Miascia (mee-AH-sha) is a bread cake typically found in the lovely villages dotting Lake Como. It is an impromptu cake, made with cheap ingredients: stale bread, milk, some fruit, fresh or dried, polenta flour, sugar, a little chopped rosemary to give an elusive perfume. Nothing fancy and yet the final result is truly delicious. The bread is soaked in milk and then fruit is added, with very little flour to bind. This creates a lovely custardy texture that contrasts well with the crunchy topping.
It is an autumn cake with apples, pears and black grapes being favourite ingredients. Instead of grapes, soaked sultanas can be used, but I think they deliver a duller result – it is a real pleasure to bite into the sour-sweetness of the fresh grapes. It is excellent warm and at room temperature. There are many variations of this recipe.This one in particular comes from a favorite Italian food blog, whose traditional recipes are always real winners. Miascia is not supposed to be a towering affair; it is a quite flat and not much to look at sort of cake – as with many Italian dishes, it is the flavour that really stands out.
La miascia di Eugenia/Eugenia’s miascia
adapted from La belle Auberge
a 20 x 20 cm square tin, well buttered and covered with dry breadcrumbs. Wrap some foil around it, lest some batter escape during baking.
stale bread, 300 g, cubed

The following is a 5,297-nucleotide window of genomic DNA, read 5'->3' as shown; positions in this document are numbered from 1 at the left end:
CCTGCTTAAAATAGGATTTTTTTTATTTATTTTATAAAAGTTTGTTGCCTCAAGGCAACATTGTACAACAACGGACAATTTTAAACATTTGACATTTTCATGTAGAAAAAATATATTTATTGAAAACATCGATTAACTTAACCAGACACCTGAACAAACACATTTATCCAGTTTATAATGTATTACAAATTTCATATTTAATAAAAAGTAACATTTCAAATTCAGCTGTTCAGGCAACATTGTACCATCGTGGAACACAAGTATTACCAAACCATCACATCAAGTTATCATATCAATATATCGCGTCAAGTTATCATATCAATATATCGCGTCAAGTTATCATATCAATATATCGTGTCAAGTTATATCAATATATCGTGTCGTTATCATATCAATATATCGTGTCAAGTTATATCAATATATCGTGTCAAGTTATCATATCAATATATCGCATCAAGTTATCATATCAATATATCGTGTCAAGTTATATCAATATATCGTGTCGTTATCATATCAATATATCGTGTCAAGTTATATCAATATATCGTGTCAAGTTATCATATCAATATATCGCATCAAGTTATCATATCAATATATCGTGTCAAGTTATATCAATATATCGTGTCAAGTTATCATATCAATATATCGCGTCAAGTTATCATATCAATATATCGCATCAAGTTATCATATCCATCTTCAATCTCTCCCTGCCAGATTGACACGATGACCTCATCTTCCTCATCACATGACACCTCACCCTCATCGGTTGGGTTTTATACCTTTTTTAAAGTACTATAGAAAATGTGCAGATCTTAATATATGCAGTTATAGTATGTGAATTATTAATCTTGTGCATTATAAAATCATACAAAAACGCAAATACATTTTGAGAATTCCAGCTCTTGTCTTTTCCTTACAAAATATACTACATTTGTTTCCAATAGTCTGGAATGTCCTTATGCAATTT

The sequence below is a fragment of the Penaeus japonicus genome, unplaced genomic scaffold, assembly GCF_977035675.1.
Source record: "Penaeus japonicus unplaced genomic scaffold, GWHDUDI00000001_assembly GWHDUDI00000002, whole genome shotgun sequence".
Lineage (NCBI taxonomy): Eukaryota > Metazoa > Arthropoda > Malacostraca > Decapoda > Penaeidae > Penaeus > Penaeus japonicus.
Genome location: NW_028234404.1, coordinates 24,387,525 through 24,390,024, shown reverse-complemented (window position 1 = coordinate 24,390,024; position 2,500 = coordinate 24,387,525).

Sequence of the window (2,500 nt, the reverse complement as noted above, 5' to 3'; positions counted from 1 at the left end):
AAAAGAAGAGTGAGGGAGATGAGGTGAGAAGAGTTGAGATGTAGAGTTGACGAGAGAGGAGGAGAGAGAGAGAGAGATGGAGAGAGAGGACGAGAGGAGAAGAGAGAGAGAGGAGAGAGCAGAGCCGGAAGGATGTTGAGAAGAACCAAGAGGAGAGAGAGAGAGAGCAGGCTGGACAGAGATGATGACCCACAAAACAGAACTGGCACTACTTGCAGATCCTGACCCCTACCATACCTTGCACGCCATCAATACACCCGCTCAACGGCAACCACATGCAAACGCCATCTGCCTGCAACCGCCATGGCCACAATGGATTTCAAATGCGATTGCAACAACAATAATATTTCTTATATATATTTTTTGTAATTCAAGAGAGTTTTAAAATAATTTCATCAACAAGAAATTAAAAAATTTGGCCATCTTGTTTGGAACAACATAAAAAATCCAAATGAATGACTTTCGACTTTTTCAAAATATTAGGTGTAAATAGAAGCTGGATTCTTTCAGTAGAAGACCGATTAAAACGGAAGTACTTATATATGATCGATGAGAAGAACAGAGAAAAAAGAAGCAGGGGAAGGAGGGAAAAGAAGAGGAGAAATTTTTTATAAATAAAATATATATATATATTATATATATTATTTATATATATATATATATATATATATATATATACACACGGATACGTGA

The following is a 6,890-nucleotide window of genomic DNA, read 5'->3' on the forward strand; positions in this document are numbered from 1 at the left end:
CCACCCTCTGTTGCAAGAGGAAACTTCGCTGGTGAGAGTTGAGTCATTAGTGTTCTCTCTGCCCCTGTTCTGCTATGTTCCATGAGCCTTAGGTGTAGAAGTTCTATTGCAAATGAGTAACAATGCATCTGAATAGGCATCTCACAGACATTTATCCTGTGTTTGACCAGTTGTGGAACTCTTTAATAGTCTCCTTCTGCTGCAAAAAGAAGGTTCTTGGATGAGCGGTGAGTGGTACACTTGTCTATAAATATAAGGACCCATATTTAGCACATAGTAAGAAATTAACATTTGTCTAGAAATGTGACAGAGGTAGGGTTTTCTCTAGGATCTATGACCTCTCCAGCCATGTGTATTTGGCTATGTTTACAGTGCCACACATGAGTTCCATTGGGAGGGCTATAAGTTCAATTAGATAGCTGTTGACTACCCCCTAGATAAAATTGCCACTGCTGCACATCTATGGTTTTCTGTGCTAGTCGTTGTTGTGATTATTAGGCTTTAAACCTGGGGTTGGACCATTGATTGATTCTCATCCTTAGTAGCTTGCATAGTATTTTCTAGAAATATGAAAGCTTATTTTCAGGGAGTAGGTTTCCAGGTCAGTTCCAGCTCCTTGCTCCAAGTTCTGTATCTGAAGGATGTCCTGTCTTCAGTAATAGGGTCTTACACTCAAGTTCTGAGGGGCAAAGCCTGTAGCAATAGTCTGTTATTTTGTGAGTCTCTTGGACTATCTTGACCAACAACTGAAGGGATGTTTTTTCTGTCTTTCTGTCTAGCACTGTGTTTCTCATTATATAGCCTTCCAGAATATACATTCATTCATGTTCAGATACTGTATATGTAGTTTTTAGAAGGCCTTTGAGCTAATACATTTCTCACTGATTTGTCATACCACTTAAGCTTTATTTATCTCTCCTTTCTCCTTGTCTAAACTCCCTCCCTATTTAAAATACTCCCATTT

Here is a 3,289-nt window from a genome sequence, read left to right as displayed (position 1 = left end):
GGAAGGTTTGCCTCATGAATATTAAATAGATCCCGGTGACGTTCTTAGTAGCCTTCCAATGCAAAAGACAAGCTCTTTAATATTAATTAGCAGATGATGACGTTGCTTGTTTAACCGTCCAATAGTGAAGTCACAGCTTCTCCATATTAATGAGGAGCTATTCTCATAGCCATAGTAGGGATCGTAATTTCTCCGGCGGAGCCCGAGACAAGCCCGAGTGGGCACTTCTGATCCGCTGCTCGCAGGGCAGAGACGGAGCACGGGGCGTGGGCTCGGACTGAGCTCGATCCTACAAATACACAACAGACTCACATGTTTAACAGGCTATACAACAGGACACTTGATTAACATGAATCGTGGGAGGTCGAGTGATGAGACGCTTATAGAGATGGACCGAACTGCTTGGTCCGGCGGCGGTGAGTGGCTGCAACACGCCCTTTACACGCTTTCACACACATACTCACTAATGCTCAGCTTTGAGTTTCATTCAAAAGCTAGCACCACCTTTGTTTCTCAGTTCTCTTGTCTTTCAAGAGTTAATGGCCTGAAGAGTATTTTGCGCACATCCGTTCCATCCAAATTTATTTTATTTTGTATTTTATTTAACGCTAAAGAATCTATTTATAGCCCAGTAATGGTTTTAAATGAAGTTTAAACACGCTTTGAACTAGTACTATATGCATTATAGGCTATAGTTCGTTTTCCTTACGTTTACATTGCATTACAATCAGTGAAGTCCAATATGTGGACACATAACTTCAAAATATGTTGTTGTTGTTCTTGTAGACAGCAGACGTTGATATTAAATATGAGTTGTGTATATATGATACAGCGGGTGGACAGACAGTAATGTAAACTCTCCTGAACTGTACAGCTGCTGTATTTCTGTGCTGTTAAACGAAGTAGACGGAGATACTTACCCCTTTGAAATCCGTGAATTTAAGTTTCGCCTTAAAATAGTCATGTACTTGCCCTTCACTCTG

full fat milk, roughly 750 ml, heated
2 eggs, well beaten with 1 teasoon vanilla extract
grated zest of 1 lemon
a pinch of salt
three apples and three pears, peeled or unpeeled, thinly sliced
a generous handful of black grapes (or sultanas soaked in warm water)
sugar, 100 g
plain flour, 3 tablespoons
fine polenta flour, 1 tablespoon
1 small sprig of rosemary, chopped,
a couple of tablespoons of nib sugar (also known as pearl sugar)
one tablespoon of dry breadcrumbs
a couple of tablespoons of olive oil
50g butter, in slivers
Soak the bread in the hot milk. When it has completely absorbed it and it has turned into a pap, use your hands to squeeze it and mash it up ever further: it must become rather smooth. You can also pass the lot through the disk of a mouli-legumes.
Add the eggs and all the other ingredients, minus the topping. Mix well and pour into the tin.
Dust the top with the breadcrumbs, the rosemary, the nib sugar. Criss-cross with the oil and cover with the butter.
Bake for roughly 70 minutes at 180°